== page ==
It’s a conundrum many parents face: what to do with the steady flow of drawings, paintings, collages and more that children bring home from school and camp?
Which are the keepers and — besides sticking them up on the refrigerator with magnets — how can you display them creatively?
“They caught me throwing some away, and they were not happy about it,” Mandy Rose of Carterville, Ill., says of her three children.
Rose, who loves to decorate her house and writes about it at houseofroseblog.com, decided to combine some of her kids’ work with professional pieces and family photos in a montage on her dining room wall. She even commissioned one of the kids to create a finger painting for an eye-catching frame she had bought.
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“People always ask, ‘Did your kids make that?’ ” she says. “It’s a real conversation starter.”
Children’s art absolutely has a place in home décor and can add a welcome personal touch, says Esther Sadowsky, owner of Charm & Whimsy, an interior-design firm in Jersey City, N.J.
“Sometimes my jaw drops when I see the work of my customers’ children,” she says. “Children’s art displayed in a house — it’s a home then.”
Like Rose, she suggests displaying kids’ works in art groupings. She often lays out the pieces on the floor so she and her client can visualize how they fit together. “You can make a beautiful arrangement,” says Sadowsky, who has a painting she made as a 12-year-old hanging in her own living room.
Rose laid out the items for her “gallery wall” on the floor as well. She snapped photos of various arrangements so she could compare them, and went through her house to find frames in the same color palette to create cohesion in the grouping.
Sadowsky has sent parents to big box stores or craft stores to buy inexpensive frames. It’s possible to find frames with precut mats for a more professional look. Do-it-yourselfers also can use construction paper or foam core to create mats for artwork, she says.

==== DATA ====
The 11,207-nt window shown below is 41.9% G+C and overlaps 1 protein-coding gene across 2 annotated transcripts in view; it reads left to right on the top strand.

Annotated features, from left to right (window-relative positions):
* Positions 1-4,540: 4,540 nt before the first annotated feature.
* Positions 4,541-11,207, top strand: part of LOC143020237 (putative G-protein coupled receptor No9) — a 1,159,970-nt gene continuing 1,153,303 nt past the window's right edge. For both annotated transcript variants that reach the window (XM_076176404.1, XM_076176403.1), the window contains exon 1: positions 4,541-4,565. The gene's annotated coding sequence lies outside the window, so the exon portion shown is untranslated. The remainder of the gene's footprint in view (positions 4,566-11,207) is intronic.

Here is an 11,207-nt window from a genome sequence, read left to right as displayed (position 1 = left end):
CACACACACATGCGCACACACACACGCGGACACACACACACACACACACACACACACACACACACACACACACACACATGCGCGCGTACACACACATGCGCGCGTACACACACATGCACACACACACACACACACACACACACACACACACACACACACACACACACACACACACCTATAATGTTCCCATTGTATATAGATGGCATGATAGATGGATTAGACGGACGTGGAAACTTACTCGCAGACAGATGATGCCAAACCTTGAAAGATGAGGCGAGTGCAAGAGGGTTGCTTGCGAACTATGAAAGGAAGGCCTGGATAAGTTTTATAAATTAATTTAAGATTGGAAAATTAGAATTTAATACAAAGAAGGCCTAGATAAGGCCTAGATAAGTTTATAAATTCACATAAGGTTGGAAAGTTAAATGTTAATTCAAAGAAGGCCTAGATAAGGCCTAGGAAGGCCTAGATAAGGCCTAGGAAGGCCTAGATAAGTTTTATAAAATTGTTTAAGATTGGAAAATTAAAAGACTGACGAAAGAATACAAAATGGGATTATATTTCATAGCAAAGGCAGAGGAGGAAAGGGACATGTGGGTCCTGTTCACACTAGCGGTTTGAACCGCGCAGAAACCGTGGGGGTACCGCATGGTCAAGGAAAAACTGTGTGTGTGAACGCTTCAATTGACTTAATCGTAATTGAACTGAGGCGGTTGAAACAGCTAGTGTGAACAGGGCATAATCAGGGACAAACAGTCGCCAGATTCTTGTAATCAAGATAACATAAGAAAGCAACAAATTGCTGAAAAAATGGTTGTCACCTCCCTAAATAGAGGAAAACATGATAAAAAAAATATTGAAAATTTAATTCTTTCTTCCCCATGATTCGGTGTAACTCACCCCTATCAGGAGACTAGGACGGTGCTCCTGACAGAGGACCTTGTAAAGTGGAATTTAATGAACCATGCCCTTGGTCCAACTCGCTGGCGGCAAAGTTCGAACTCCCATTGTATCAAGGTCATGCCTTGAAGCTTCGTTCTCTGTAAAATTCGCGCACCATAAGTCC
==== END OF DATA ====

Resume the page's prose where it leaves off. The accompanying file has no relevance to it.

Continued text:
In her children’s playroom, Rose strung wire between two hooks and allows the kids to pick and choose what they want to hang up. The setup allows them to highlight favorite paintings and projects until they make something they like better.
Finding a temporary place like that to display work makes sense, says Jeffry Cudlin, a professor of curatorial studies and practice at Maryland Institute College of Art in Baltimore. He routinely highlights the work of his 4-year-old son, Miles, at home to show him that the family values handmade art.
Cudlin uses binder clips to hang Miles’ art in an ornate frame that usually hangs in his dining room; the clips mean he can rotate different pieces through the frame for an ever-changing display.
Deciding which pieces to keep long-term can be a challenge, Cudlin says. He looks for work that includes loved ones or commemorates a special event. He routinely frames Miles’ work and gives it to family members who are represented in the drawing.
He also finds that he appreciates many of his son’s drawings more after he asks questions about them. The art provides insights into how the preschooler views the world, and helps preserve his thoughts, Cudlin says.
“His way of thinking about things — the way he experiences the world — you’re not going to get that back,” he says.
Cali Sanker, education coordinator of The Ohio State University Urban Arts Space in Columbus, recommends saving a child’s pieces from various ages to create an artistic record of his or her growth.
“It is not only a special way to reminisce about your child’s younger years, but a special way of embracing how much they have grown,” she says.